There were far too many unanswered questions to suit Kirkman, but he was certain of one thing: he would bet his badge that Mr. Sheets could provide the answers to at least some of those questions.

A visit was paid to Sheets, then in his 90th year of life. Kirkman began by asking the obvious. "What in the world kind of organization used the then-vacant building?" Sheets readily gave the answer to the question; "The I.O.O.F." The puzzled look on Kirkman's face led Mr. Sheets to come to the conclusion that his answer had not been sufficient. "You know, the Independent Order of Odd Fellows."

With nary another question asked, Mr. Sheets began to speak. He recalled that he relished his association with the Odd Fellows and stated that he was a member of the organization in the '40s and '50s. He said that the order was a benevolent organization and he recalled the time that he and several other members chopped a year's supply of wood for an ill member.

Kirkman wanted to get to the point and asked about the bones. Maybe it was his advanced age and failing memory but Sheets couldn't recall ever seeing the bones. He said the lodge fell on hard times as new members became difficult to recruit and the local order eventually ceased to exist.

The time spent with Mr. Sheets was well spent but there were those still yet unanswered questions about those bones. An internet search pointed Kirkman in a direction that would surely provide an answer to that yet unsolved mystery. Kirkman would contact a gentleman by the name of Higgins, Missouri's I.O.O.F. Grand Secretary.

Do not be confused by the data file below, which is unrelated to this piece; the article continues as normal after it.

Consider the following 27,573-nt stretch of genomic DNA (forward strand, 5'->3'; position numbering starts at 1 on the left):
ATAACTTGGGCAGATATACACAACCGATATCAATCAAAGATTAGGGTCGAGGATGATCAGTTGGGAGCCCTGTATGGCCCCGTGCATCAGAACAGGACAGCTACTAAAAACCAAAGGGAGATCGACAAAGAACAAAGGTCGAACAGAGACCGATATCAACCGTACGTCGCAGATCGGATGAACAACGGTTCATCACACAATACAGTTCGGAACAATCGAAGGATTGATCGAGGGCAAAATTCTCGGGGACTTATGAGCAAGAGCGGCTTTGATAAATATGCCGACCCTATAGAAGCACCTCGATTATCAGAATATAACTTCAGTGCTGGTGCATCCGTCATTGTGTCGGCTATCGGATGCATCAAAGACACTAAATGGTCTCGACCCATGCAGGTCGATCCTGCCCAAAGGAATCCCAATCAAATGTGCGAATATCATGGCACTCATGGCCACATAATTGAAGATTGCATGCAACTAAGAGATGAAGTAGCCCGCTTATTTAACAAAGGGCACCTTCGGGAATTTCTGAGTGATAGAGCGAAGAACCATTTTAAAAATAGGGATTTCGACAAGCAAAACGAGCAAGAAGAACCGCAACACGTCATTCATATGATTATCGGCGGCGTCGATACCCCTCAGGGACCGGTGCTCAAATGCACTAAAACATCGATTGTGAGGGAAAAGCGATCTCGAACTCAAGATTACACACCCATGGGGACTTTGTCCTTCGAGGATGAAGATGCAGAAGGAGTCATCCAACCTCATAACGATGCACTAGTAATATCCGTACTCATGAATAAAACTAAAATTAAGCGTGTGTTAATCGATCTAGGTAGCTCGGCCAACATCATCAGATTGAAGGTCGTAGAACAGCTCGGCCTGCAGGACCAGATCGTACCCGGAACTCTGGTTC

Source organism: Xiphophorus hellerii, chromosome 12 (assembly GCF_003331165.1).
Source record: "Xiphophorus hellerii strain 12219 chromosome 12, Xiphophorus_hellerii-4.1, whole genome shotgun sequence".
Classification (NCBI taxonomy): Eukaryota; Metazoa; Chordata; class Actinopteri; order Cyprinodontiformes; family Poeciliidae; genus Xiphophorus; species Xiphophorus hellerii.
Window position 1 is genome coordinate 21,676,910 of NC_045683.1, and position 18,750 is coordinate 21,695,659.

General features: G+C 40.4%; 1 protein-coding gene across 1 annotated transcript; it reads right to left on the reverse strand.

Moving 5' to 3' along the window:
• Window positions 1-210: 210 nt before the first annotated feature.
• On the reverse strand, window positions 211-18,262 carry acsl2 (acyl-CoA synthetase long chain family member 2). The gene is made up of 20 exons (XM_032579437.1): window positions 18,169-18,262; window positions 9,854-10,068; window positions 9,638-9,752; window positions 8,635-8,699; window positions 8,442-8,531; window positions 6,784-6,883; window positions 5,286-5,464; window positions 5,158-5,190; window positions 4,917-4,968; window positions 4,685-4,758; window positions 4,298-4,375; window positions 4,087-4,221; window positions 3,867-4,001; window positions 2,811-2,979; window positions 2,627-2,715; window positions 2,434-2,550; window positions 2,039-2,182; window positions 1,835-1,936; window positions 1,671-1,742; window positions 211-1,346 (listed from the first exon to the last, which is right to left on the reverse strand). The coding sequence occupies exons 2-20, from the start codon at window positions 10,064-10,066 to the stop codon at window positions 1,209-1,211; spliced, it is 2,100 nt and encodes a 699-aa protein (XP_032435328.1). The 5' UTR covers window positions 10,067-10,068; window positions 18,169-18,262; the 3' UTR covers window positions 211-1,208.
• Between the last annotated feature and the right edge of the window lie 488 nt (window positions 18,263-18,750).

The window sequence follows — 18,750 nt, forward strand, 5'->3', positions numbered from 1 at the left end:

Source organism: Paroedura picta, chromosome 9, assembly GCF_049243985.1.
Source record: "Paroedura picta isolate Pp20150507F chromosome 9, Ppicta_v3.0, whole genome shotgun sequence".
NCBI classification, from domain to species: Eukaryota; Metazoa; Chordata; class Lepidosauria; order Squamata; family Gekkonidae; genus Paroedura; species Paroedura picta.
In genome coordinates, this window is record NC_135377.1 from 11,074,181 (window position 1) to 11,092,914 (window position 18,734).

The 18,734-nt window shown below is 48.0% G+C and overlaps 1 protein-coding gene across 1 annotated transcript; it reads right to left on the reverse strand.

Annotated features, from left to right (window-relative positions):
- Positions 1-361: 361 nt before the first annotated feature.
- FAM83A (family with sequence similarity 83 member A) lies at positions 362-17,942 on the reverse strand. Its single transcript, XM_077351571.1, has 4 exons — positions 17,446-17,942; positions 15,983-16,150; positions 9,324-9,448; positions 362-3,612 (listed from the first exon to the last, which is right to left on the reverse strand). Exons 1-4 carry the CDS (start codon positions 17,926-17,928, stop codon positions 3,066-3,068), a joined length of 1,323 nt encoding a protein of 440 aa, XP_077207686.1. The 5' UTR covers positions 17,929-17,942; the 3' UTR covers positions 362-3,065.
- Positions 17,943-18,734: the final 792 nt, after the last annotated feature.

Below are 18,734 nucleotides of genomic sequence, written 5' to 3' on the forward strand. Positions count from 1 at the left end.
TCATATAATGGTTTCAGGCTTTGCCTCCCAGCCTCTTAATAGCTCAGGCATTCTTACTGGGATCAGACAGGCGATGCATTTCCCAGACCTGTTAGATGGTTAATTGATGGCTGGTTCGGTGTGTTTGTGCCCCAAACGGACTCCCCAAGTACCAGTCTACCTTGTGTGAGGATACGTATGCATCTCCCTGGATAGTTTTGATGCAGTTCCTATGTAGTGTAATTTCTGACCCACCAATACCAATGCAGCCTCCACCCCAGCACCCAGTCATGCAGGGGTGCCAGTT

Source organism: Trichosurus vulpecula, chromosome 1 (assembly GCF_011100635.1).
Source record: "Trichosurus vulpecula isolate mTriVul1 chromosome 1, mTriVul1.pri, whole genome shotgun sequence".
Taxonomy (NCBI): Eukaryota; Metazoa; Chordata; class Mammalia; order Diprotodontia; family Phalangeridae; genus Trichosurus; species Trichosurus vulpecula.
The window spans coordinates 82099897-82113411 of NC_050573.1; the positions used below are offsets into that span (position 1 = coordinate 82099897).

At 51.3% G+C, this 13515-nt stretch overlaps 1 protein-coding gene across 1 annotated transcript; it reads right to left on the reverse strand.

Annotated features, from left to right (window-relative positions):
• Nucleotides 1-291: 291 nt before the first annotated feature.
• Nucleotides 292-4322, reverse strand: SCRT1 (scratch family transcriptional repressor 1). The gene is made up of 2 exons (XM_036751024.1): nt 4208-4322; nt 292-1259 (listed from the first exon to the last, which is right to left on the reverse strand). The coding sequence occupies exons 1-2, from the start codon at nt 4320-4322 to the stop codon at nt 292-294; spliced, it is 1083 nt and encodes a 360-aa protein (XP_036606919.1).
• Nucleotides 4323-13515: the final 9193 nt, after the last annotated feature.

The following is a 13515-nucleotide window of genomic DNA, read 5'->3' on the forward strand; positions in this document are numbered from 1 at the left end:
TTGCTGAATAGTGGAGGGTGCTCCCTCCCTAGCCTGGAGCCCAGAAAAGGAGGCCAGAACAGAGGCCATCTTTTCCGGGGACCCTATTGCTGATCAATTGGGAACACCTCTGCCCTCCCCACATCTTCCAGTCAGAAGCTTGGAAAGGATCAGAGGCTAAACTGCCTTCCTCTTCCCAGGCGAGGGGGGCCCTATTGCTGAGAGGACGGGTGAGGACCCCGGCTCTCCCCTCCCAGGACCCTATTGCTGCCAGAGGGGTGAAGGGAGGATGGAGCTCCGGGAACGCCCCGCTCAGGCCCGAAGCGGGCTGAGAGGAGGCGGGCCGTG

Higgins proved to be a treasure trove of information. The I.O.O.F. had its founding roots in England. The first lodge in America was founded in Baltimore, Md., in the year 1819. The organization was to be and remained a charitable organization. Over the years it had donated millions of dollars to the Arthritis Foundation as well as other well-deserving organizations.

Higgins acknowledged that the group had always been one which valued secrecy but he would gladly discuss the bones discovered in Houston. He stated that the bones were used in rituals and most were replicas, imitations if you will. He did however acknowledge that some were actual human skeletal remains purchased from medical supply companies. The bones emphasized the mortality of members and all people.

Texas County Coroner Tom Whittaker examined the remains and determined that two were in fact phonies. One, however, was genuine. Those bones were sent to Southwest Missouri State University Professor of Sociology Suzanne Walker. After careful examination and much discussion, it was determined that the bones were the remains of an elderly man who died of natural causes.

Case closed as far as Kirkman was concerned. He passed the results of the investigation along to Ireland and Wade who were relieved that there was no indication of foul play.

The building did become the new site for the cheerleaders and it fit their needs perfectly. What happened to the bones you might ask? Well, they were moved to a back room but were not forgotten. Twelve-year-old Sable Bell asked to see the bones and, obligingly, she, Sarah, Jamie and other members of the squad were given an impromptu viewing. Sarah and Jamie were so captivated by the remains that they asked if their mother could see them. "Why not," was the answer?

When I think of forsaken skeletons resting inside old vacated buildings, one thought comes to mind, "how very odd."

Stan Fine is a retired police officer and Verizon Security Department investigator who, after retiring in 2006, moved from Tampa, Fla., to Noel. Stan's connection to Noel can be traced back to his grandparents who lived most of their lives there. Stan began writing after the passing of his wife Robin in 2013. Opinions expressed are those of the author.